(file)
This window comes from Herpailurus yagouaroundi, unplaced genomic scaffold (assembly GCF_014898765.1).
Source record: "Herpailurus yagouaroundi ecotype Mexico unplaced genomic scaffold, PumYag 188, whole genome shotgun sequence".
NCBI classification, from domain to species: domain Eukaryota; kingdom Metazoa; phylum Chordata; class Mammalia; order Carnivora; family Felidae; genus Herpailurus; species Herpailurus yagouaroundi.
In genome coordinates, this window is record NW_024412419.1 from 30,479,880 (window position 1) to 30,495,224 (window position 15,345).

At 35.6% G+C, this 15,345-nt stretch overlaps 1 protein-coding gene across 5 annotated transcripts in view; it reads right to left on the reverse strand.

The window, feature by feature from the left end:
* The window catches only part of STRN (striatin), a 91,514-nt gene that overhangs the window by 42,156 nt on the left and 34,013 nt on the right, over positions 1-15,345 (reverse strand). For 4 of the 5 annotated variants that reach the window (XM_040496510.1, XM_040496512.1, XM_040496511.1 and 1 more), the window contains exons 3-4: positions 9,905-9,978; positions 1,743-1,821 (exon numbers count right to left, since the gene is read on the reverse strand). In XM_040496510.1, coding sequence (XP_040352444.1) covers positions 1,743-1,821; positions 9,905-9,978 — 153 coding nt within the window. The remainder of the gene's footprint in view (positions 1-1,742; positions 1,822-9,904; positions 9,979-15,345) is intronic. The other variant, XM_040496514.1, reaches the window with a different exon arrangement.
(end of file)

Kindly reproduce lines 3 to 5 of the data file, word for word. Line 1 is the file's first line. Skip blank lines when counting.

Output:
NCBI classification, from domain to species: domain Eukaryota; kingdom Metazoa; phylum Chordata; class Mammalia; order Carnivora; family Felidae; genus Herpailurus; species Herpailurus yagouaroundi.
In genome coordinates, this window is record NW_024412419.1 from 30,479,880 (window position 1) to 30,495,224 (window position 15,345).

At 35.6% G+C, this 15,345-nt stretch overlaps 1 protein-coding gene across 5 annotated transcripts in view; it reads right to left on the reverse strand.